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After reading the Key-Value Coding Programming Guide, the Key-Value Observing Programming Guide and the Model Object Implementation Guide, as well as reading many StackOverflow entries on the topic and experimenting with various modelling scenarios, I feel like I have a good grasp on how to model my data.

I end up using declared properties for all my attributes and to-one relationships, backed by private ivars. For read-only attributes which need to be privately writeable, I use the readonly attribute in the .h interface declaration, then re-declare the property with the readwrite attribute in a class extension declared in the .m file. Inside the class methods, I always use the property accessors with the dot syntax and never access the private ivars directly.

There is however one aspect which still leaves me puzzled: how to properly model to-many relationships, especially when the collection is to be publicly immutable, but privately mutable (i.e. consumers of the model object cannot add or remove objects to the collection, but the collection's content is managed privately by the class).

I do understand how to implement the KVC accessor methods for to-many relationships (countOf<Key>, objectsIn<Key>AtIndex, etc.) and this is the route I've been following so far.

However, I've seen some sample code that uses declared properties to expose the relationships, do not implement the KVC accessor methods, yet are still Key-Value observable. For example:

@interface MyModel : NSObject
{
  // Note that the ivar is a mutable array,
  // while the property is declared as an immutable array.
  @private NSMutableArray *transactions_;
}

@property (nonatomic, retain, readonly) NSArray transactions;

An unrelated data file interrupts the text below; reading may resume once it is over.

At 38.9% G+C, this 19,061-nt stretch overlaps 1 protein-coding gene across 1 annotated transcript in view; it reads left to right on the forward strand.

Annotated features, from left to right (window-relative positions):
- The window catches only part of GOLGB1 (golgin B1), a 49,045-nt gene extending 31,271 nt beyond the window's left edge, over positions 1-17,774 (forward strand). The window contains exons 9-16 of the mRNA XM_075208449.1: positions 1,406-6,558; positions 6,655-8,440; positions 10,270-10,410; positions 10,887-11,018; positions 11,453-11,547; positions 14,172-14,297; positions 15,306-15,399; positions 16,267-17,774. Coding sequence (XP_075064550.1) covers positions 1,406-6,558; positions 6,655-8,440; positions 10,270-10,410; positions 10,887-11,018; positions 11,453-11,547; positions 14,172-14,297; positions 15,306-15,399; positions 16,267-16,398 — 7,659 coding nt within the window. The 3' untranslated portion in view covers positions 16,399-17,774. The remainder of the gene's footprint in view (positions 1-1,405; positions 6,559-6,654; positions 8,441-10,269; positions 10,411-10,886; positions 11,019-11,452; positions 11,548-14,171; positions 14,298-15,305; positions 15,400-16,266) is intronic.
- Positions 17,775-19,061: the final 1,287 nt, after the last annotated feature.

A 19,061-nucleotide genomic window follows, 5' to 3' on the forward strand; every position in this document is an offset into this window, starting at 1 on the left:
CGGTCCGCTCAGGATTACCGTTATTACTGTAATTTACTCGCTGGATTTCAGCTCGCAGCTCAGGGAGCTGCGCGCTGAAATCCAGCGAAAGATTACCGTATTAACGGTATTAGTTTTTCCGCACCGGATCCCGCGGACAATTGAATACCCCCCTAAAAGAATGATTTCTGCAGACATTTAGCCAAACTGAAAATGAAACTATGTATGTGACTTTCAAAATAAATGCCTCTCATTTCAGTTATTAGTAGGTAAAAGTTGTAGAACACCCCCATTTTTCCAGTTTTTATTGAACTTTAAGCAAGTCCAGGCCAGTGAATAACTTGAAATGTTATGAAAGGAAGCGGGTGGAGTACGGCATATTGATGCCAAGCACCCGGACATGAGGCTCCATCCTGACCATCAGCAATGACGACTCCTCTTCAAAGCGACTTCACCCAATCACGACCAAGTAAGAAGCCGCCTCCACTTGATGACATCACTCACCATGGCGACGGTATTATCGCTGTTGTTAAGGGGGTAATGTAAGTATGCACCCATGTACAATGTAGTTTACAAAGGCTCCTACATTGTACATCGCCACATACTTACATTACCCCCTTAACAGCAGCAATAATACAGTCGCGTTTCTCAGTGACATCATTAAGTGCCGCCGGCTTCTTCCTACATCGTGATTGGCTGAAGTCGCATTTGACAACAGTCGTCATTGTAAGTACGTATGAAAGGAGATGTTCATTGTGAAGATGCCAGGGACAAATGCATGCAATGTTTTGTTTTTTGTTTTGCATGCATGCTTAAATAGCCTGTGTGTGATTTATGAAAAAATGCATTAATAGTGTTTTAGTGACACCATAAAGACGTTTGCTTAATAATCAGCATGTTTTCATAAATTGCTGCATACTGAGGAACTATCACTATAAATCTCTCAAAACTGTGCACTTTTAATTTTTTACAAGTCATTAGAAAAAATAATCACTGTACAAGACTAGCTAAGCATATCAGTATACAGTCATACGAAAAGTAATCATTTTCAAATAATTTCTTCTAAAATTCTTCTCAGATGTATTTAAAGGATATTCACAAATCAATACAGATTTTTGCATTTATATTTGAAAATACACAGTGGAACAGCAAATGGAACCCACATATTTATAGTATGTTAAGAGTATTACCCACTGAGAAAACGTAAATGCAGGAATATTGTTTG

@end

--------------------

@implementation MyModel

@synthesize transactions = transactions_;

- (void)privateMethodThatManagesTransactions
{
  [[self mutableArrayValueForKey:@"transactions"] addObject:t];
}

@end

If a consumer object adds itself as an observer of a MyModel instance for the "transactions" key path, it will be notified whenever transactions are added or removed from the transactions collection (as long as the mutations are done via the mutableArrayValueForKey: method).

To me, this seems like the cleanest way to expose to-many relationships as I don't need to hand-code the collection KVC accessors and it keeps the code clean.

However, it doesn't seem to be the way that is promoted by the Apple documentation, and I can't help but wonder if the fact that it works is only an unreliable side-effect.

So before commiting to one technique or the other in my real-life model classes for a project I'm beginning to work on, I'd like to get the opinion and advice of experienced Cocoa developers.

So the question is: if I use properties to model to-many relationships, do I still need to implement the KVC accessor/mutator methods?

Update

Even when I declare a to-many property as readonly, like in the example above, external code can still call mutableArrayValueForKey:@"transactions" on the model object and mutate the collection. This seems to indicate that using declared properties for to-many relationships isn't the way to go, but I still feel like I don't quite get it...

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I just realized that even for simple properties that represent attributes or to-one relationships, declaring the property as readonly in the .H and re-declaring it as readwrite in the .M allows external code to change the property value by using KVC setValue:forKey:... So it seems like KVC allows to bypass the semantics expressed in the property declaration in all cases, so I guess I shouldn't be surprised to be able to mutate a readonly collection by using mutableArrayValueForKey:... –  Pascal Bourque Jun 4 '09 at 15:44